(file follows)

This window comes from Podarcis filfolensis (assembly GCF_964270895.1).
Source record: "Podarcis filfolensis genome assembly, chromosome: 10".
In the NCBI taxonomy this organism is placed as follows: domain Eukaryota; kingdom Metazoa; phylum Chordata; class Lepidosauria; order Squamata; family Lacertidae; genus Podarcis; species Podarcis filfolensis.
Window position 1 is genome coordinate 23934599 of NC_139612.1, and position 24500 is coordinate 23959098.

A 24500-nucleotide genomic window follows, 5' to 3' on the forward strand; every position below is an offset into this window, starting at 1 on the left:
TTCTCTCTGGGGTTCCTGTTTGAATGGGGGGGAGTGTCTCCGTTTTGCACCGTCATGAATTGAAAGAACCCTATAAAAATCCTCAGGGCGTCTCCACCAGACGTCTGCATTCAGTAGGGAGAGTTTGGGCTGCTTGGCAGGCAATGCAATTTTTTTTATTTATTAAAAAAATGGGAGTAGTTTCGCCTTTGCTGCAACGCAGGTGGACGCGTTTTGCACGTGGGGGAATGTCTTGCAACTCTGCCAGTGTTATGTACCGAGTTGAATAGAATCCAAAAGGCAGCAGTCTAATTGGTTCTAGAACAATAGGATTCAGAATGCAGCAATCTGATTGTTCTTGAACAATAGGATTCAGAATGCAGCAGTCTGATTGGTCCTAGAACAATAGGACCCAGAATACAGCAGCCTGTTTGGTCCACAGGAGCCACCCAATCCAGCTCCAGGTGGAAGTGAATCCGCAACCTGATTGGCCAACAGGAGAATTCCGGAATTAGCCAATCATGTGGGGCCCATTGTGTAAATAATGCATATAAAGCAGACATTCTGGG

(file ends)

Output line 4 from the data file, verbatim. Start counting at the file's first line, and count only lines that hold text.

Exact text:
Window position 1 is genome coordinate 23934599 of NC_139612.1, and position 24500 is coordinate 23959098.